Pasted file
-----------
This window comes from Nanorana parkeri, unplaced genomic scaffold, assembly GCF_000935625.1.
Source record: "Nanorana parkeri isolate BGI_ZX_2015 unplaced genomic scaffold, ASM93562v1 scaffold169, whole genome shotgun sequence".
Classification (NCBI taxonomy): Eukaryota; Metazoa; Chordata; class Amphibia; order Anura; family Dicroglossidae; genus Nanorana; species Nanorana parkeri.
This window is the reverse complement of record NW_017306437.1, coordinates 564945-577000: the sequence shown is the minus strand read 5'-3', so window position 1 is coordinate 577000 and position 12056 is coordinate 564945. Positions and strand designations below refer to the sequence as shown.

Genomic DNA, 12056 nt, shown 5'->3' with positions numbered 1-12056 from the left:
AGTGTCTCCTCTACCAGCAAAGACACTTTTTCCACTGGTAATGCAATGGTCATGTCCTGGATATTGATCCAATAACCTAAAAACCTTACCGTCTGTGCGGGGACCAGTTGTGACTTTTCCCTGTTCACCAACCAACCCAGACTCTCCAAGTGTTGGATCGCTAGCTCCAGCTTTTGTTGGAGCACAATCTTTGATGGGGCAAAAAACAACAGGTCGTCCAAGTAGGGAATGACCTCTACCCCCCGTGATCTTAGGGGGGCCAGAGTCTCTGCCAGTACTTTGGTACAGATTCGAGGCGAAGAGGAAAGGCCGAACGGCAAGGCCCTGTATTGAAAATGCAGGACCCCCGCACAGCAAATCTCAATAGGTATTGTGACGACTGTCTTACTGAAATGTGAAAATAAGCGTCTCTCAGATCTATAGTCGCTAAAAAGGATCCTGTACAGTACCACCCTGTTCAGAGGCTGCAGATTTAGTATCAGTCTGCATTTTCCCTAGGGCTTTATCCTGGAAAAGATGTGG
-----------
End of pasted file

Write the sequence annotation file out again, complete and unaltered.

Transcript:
This window comes from Nanorana parkeri, unplaced genomic scaffold, assembly GCF_000935625.1.
Source record: "Nanorana parkeri isolate BGI_ZX_2015 unplaced genomic scaffold, ASM93562v1 scaffold169, whole genome shotgun sequence".
Classification (NCBI taxonomy): Eukaryota; Metazoa; Chordata; class Amphibia; order Anura; family Dicroglossidae; genus Nanorana; species Nanorana parkeri.
This window is the reverse complement of record NW_017306437.1, coordinates 564945-577000: the sequence shown is the minus strand read 5'-3', so window position 1 is coordinate 577000 and position 12056 is coordinate 564945. Positions and strand designations below refer to the sequence as shown.

Genomic DNA, 12056 nt, shown 5'->3' with positions numbered 1-12056 from the left:
AGTGTCTCCTCTACCAGCAAAGACACTTTTTCCACTGGTAATGCAATGGTCATGTCCTGGATATTGATCCAATAACCTAAAAACCTTACCGTCTGTGCGGGGACCAGTTGTGACTTTTCCCTGTTCACCAACCAACCCAGACTCTCCAAGTGTTGGATCGCTAGCTCCAGCTTTTGTTGGAGCACAATCTTTGATGGGGCAAAAAACAACAGGTCGTCCAAGTAGGGAATGACCTCTACCCCCCGTGATCTTAGGGGGGCCAGAGTCTCTGCCAGTACTTTGGTACAGATTCGAGGCGAAGAGGAAAGGCCGAACGGCAAGGCCCTGTATTGAAAATGCAGGACCCCCGCACAGCAAATCTCAATAGGTATTGTGACGACTGTCTTACTGAAATGTGAAAATAAGCGTCTCTCAGATCTATAGTCGCTAAAAAGGATCCTGTACAGTACCACCCTGTTCAGAGGCTGCAGATTTAGTATCAGTCTGCATTTTCCCTAGGGCTTTATCCTGGAAAAGATGTGG